Monday, 26 September 2011

2011 Summer Festival Roundup PT2

(Part 1)

Indietracks - 29-31st July

An Indiepop festival at a Railway Museum in rural Derbyshire

Last year’s festival of the year obviously had a lot to live up to. And what it provided was simply more of the same. Indietracks is what it is. Due to where it takes place, it cant grow any larger or expand. It just does what it does, which is provide obscure and brilliant Indiepop in a lovely setting (9). The site is small, but the fields in the distance and the trains in the foreground offer a vibrant yet quaint place to spend a weekend. Value for money (7) is a different issue. The weekend ticket is a fair £70 and prices within the festival itself are acceptable. It does suffer from the lack of on site camping, meaning the only real option is to go to the private one next door at £25 a night. As this is integral to the festival I’m deducting points under VFM instead of camping. It heaps the price up massively.

The range of bands this year was, to my uneducated Indiepop mind, a little lacking. There were what I presume were great bookings from bands all over Europe, mixed in with local up and coming and various legends (7). What was lacking was a genre straddling ‘big name’. Edwin Collins and Herman Dune were interesting, and quality, but I needed something more. It’s designed as a niche festival, I accept, but after the brilliance of the lineup last year, the score had to come down. However the stages (8), exactly the same as last year were still pleasingly variant.

The facilities (8) were great (I’ve never seen so many decent toilets at a festival) and there was plenty of parking and all that. Food & Drink options seemed a little more limited than last year, but what was there was fine and fairly priced (7). The inclusion of local ales was a big plus.

Excluding the actual price of camping, as mentioned, the quality of the campsite was the best at any festival this year (9). There was plenty of room for a start. Millions of water taps and often cleaned toilets. Very good showers, if you are into that kind of thing. And an onsite shop for forgotten items. They also put on an after party in a marquee if you want to party into the early hours. I guess the only downside is the 10 minute walk to the actual site, prohibiting the old ‘nipping back to the tent for a beer’ thing.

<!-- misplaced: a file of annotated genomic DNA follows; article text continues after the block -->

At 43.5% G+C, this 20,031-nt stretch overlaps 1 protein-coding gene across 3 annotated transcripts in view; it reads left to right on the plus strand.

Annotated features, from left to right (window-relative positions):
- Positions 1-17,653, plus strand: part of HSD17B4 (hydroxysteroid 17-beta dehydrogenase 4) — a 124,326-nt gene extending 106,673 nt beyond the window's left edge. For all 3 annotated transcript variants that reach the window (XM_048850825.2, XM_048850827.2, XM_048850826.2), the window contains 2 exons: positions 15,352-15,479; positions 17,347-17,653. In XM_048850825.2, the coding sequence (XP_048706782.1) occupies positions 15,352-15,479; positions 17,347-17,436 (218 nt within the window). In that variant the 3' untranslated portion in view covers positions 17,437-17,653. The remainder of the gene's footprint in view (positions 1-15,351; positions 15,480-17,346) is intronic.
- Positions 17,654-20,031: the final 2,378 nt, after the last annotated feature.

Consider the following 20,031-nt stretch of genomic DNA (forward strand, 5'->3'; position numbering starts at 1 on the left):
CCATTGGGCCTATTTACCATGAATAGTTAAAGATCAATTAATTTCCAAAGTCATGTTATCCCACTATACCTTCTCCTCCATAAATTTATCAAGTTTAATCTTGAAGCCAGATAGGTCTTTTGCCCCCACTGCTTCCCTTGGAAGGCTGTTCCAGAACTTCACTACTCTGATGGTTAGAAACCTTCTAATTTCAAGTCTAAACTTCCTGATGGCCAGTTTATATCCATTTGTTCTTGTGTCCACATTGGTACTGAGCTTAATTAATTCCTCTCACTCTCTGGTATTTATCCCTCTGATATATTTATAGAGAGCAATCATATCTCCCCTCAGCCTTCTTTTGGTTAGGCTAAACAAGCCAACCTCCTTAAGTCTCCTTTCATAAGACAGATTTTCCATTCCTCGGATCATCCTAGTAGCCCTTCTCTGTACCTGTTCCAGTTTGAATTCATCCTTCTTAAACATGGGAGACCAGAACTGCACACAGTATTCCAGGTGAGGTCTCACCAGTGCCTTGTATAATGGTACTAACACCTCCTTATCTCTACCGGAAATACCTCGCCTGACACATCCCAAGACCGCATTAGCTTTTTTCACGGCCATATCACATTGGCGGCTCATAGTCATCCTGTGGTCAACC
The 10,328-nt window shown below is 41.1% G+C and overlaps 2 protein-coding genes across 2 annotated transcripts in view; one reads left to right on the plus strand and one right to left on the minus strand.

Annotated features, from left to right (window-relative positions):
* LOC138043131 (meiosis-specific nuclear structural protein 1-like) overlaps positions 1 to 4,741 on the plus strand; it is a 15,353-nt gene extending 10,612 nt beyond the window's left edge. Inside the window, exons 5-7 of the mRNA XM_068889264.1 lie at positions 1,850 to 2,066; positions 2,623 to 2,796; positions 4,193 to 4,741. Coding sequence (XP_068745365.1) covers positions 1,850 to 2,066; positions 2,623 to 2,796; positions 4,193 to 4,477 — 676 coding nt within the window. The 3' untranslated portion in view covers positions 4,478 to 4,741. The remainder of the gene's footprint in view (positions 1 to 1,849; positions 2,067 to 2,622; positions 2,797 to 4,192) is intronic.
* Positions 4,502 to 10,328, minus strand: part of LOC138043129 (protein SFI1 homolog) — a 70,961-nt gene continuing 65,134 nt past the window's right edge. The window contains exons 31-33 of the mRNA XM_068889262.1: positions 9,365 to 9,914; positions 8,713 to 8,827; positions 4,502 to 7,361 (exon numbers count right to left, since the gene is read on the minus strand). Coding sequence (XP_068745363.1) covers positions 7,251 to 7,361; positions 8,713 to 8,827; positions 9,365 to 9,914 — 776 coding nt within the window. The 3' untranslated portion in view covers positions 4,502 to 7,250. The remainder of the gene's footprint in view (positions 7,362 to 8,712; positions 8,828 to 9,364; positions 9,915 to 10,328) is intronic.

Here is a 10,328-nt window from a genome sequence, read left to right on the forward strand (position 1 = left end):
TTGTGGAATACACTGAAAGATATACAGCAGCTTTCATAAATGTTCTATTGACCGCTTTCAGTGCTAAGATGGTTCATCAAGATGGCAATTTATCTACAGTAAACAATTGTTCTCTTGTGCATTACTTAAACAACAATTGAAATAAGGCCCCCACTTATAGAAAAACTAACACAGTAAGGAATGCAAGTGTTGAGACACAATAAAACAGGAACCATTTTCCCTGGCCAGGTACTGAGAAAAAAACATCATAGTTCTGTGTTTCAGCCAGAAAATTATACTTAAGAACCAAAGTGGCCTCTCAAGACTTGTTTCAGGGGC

The organisation was well put together, with plenty of helpful staff directing cars and sorting out any problems (7). Kind of runs itself in many ways. The vibe (9) is hugely laid back, more like a gathering of friends. Because of that, perhaps, there isn’t often a rush of excitement when a band hits the stage. But it is very appreciative and inclusive and celebratory and the general atmosphere is what makes the festival the success it is. I had a great time at this years Indietracks (8). It scores lower because the sense of something new wasn’t there and I realised I wasn’t as big a fan of Indiepop as I thought (last year I was deceived by a more Indie…rock? Lineup). I still love Indietracks and it is a festival to be proud of. The lack of a hook for me personally altered the scorings but overall the festival continues to provide for its fans, which seems to be enough.

Score: 79%

Clarence Park

A Free festival in a park, Wakefield

Bar a break for a couple of years, Clarence Park Festival has been running since the early 90’s and is organised by the ‘Wakefield Music Collective’. That is to say, a group that calls itself the Wakefield Music Collective, not a collective of Wakefield musicians / promoters etc.

The value for money is unarguable (10) since it is free. The setup seems to change from year to year, but 2011 saw one main stage, the bandstand, with some bands also in the beer tent. It’s a nice location (8), especially on a sunny day, with a large grassy hillside rising up from the front of the decent sized stage. Parkland surrounds if you want to go for a wander and Wakefield Town Centre is just a 10/15 minute walk away.

The bands and artists were traditionally a mix of local acts and travelling ones. This year we had a pretty lacklustre collection of bands (3). We had diversity, but quality? The thing that really winds me up about Clarence is that it makes no effort whatsoever to represent what is happening in Wakefield. The scene Rhubarb Bomb knows and supports was represented by Piskie Sits alone who had the honour of playing in the beer tent at midday. This band has been part of Wakefields live music scene for nearly ten years.

I don’t know what the criteria is but the only audience it seems to be catering to are people who just need a bit of background music to their mid afternoon beer drinking. Or ‘families‘. Which is fine, but it could be so much better. The stage itself is a great focal point (7), it’s just a shame that there aren’t two stages, as there used to be, as change overs are slow and disrupt the flow of the day.

Facilities (5) are basic as can be, as is the food and drink options (6). Thankfully Ossett Brewery were supplying the booze which added much needed local flavour. Elsewhere, the absolute bare minimum. Just the same lack of imagination evident in the lineup. Where are the local producers? Farm shops, cake shops, RHUBARB! Something to give it some character. As for accommodation, you aren’t really expected to camp so the general score is 5, but I’ll give it one more (6) since it finishes nice and early, in time to get the bus home.